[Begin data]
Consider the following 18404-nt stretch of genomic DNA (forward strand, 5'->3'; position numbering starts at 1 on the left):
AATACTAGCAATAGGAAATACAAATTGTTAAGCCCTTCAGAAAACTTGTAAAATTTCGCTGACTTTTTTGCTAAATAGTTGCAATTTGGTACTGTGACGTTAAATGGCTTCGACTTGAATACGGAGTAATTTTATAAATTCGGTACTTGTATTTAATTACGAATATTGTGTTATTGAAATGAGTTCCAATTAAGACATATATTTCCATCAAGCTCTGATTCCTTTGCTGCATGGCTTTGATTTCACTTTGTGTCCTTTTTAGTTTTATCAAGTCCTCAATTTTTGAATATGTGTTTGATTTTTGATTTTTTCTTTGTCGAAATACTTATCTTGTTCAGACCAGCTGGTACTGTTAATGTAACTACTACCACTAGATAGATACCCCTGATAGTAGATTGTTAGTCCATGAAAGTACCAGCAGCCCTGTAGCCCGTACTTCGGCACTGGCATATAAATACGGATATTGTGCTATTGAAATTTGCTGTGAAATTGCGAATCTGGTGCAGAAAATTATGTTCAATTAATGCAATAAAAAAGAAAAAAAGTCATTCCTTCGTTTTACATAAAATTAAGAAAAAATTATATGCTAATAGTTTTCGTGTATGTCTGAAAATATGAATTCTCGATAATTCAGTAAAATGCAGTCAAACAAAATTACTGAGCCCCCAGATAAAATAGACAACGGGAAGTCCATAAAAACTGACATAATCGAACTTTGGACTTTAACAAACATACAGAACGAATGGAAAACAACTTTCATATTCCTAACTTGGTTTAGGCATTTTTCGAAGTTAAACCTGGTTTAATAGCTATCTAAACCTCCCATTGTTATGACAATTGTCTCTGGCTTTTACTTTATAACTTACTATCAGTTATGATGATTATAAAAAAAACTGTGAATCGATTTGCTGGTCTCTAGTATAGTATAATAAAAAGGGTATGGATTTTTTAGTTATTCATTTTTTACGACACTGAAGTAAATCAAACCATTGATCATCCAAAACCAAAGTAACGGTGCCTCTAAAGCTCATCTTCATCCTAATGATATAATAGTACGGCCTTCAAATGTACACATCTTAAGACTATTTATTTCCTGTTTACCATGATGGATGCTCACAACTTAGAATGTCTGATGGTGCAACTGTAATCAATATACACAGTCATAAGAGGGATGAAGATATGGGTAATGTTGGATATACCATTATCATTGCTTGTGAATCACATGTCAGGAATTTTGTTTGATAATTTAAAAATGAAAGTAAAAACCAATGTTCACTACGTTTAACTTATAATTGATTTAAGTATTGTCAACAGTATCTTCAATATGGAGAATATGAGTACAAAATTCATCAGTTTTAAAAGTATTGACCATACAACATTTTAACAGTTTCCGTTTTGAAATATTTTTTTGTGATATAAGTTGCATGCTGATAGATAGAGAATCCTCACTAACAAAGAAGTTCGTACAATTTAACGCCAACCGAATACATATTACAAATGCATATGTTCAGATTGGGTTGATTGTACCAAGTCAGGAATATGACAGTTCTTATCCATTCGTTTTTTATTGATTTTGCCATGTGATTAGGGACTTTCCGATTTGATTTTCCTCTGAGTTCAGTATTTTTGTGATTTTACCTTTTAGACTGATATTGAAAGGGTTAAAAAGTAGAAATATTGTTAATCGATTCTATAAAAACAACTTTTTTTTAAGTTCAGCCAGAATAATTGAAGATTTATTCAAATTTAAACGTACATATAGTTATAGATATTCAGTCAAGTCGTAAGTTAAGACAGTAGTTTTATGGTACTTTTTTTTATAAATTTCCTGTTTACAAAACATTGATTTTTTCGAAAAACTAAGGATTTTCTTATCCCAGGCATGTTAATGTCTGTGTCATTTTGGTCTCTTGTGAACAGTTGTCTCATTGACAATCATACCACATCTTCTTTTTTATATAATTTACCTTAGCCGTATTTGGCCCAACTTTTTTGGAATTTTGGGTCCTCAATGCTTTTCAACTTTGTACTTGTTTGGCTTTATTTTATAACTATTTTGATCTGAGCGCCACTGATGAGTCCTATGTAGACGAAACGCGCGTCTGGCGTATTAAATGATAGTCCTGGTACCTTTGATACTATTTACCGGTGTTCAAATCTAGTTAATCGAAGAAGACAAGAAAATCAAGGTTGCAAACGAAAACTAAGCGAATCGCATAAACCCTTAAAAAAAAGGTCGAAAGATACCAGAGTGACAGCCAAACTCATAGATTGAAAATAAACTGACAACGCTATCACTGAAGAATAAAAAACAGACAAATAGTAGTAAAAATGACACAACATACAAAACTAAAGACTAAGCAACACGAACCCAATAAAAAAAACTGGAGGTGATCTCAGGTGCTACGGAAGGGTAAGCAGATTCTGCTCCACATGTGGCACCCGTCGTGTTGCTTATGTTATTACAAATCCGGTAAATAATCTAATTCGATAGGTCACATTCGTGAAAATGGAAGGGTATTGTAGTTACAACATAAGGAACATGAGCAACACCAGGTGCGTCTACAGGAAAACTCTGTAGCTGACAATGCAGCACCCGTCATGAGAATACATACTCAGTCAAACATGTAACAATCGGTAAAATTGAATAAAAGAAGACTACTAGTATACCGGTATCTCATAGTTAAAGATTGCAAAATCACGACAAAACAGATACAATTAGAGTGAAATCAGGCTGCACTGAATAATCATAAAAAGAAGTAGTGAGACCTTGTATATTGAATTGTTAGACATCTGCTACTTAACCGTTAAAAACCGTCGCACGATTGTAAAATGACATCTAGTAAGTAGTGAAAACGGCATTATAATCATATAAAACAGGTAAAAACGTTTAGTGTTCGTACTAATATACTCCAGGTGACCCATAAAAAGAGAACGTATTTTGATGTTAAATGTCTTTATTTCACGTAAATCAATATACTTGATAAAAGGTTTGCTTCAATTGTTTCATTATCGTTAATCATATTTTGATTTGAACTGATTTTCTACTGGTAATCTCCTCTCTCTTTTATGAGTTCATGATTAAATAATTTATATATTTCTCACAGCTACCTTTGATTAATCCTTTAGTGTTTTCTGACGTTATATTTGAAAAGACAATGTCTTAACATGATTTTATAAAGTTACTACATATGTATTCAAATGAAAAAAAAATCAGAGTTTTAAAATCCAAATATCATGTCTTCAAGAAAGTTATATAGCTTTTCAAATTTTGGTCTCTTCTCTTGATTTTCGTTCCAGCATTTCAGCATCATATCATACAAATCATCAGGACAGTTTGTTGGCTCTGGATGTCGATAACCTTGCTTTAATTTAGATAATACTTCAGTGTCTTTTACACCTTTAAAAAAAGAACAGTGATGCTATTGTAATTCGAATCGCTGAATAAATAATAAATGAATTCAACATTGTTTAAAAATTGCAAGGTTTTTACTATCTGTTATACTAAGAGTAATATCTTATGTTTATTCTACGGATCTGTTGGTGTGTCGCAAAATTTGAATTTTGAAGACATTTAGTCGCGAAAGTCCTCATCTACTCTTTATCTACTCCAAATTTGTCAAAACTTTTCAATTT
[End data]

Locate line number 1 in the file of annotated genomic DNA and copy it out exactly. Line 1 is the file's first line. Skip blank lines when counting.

Consider the following 18404-nt stretch of genomic DNA (forward strand, 5'->3'; position numbering starts at 1 on the left):